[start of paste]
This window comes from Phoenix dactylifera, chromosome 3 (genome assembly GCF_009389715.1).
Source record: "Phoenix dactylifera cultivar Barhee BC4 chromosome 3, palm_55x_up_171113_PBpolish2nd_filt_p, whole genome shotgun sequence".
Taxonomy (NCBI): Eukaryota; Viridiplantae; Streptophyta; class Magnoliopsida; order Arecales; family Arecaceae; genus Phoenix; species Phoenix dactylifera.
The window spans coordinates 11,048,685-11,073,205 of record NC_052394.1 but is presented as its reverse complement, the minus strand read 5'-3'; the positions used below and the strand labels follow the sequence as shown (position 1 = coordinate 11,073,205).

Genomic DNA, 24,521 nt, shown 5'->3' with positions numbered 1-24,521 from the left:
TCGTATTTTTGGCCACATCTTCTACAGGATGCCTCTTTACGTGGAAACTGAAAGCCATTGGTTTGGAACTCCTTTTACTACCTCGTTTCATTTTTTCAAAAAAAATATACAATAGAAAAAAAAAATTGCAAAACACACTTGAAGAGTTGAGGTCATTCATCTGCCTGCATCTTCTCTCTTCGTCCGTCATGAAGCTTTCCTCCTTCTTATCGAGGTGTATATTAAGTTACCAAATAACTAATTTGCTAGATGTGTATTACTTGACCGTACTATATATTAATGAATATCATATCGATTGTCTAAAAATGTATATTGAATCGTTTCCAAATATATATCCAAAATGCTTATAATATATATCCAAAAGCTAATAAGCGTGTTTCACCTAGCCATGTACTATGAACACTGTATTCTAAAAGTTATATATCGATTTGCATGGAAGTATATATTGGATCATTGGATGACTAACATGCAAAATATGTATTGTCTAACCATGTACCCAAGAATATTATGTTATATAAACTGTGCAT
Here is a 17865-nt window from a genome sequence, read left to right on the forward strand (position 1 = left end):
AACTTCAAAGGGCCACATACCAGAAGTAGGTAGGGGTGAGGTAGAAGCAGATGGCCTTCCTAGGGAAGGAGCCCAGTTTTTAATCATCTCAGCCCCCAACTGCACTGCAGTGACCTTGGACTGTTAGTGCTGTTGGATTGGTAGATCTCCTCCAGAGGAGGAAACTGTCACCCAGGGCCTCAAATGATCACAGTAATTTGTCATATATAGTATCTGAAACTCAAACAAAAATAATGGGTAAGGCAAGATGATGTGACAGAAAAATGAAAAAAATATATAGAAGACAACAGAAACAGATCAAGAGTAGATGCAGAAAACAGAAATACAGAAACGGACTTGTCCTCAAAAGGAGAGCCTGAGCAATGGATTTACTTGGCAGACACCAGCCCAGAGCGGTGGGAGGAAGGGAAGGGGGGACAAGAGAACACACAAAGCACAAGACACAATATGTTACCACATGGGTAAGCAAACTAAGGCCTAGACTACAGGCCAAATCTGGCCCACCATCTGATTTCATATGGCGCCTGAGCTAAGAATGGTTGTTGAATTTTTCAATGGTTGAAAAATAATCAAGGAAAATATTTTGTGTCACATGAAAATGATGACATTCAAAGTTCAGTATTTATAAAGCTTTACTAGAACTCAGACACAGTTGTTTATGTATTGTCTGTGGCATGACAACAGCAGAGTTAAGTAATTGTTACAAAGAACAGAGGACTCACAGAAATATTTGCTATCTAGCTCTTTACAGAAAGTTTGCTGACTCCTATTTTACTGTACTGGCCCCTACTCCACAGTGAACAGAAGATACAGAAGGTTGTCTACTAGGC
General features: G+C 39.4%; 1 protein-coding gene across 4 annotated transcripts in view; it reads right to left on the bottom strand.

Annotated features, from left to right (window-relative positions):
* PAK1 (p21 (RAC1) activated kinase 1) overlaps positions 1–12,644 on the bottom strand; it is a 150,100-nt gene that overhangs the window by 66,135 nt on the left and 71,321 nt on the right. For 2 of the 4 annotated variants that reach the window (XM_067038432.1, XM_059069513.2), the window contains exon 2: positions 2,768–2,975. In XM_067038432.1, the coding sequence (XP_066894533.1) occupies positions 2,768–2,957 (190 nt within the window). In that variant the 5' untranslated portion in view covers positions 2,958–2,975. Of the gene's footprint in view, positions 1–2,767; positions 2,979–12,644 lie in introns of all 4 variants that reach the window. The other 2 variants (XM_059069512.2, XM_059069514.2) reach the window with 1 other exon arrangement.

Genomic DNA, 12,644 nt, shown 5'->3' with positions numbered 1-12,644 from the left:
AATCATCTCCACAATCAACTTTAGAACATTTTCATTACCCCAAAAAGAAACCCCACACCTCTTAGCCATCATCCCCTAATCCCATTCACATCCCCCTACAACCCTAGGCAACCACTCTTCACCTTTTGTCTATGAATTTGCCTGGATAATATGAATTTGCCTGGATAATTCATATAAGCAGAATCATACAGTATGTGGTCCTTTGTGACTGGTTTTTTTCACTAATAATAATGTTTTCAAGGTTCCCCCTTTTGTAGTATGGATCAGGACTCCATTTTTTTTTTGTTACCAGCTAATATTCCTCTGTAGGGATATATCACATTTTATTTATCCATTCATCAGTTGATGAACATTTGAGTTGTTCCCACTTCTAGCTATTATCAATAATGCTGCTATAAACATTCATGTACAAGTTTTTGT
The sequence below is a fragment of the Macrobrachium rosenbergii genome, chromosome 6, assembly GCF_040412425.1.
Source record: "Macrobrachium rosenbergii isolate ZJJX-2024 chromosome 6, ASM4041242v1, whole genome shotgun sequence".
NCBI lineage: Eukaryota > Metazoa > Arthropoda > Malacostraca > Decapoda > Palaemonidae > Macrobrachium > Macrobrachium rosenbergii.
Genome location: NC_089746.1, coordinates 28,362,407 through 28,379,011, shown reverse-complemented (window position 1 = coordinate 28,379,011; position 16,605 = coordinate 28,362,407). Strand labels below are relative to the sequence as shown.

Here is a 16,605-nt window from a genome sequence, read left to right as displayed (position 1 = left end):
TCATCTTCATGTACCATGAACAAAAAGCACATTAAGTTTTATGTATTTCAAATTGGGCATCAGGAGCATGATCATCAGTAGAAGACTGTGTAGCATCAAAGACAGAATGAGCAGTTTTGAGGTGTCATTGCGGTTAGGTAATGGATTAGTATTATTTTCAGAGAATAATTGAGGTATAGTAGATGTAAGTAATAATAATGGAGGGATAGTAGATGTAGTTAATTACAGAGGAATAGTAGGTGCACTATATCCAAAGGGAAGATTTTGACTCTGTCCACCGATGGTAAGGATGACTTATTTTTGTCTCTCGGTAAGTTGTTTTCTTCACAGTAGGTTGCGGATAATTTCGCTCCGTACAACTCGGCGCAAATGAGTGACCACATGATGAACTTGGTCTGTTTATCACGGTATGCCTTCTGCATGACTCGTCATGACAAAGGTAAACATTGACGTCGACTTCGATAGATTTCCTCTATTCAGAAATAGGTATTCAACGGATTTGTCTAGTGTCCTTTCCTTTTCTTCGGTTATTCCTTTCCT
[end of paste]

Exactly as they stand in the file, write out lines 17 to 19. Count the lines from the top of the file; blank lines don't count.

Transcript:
Genome location: NC_089746.1, coordinates 28,362,407 through 28,379,011, shown reverse-complemented (window position 1 = coordinate 28,379,011; position 16,605 = coordinate 28,362,407). Strand labels below are relative to the sequence as shown.

Here is a 16,605-nt window from a genome sequence, read left to right as displayed (position 1 = left end):
TCATCTTCATGTACCATGAACAAAAAGCACATTAAGTTTTATGTATTTCAAATTGGGCATCAGGAGCATGATCATCAGTAGAAGACTGTGTAGCATCAAAGACAGAATGAGCAGTTTTGAGGTGTCATTGCGGTTAGGTAATGGATTAGTATTATTTTCAGAGAATAATTGAGGTATAGTAGATGTAAGTAATAATAATGGAGGGATAGTAGATGTAGTTAATTACAGAGGAATAGTAGGTGCACTATATCCAAAGGGAAGATTTTGACTCTGTCCACCGATGGTAAGGATGACTTATTTTTGTCTCTCGGTAAGTTGTTTTCTTCACAGTAGGTTGCGGATAATTTCGCTCCGTACAACTCGGCGCAAATGAGTGACCACATGATGAACTTGGTCTGTTTATCACGGTATGCCTTCTGCATGACTCGTCATGACAAAGGTAAACATTGACGTCGACTTCGATAGATTTCCTCTATTCAGAAATAGGTATTCAACGGATTTGTCTAGTGTCCTTTCCTTTTCTTCGGTTATTCCTTTCCT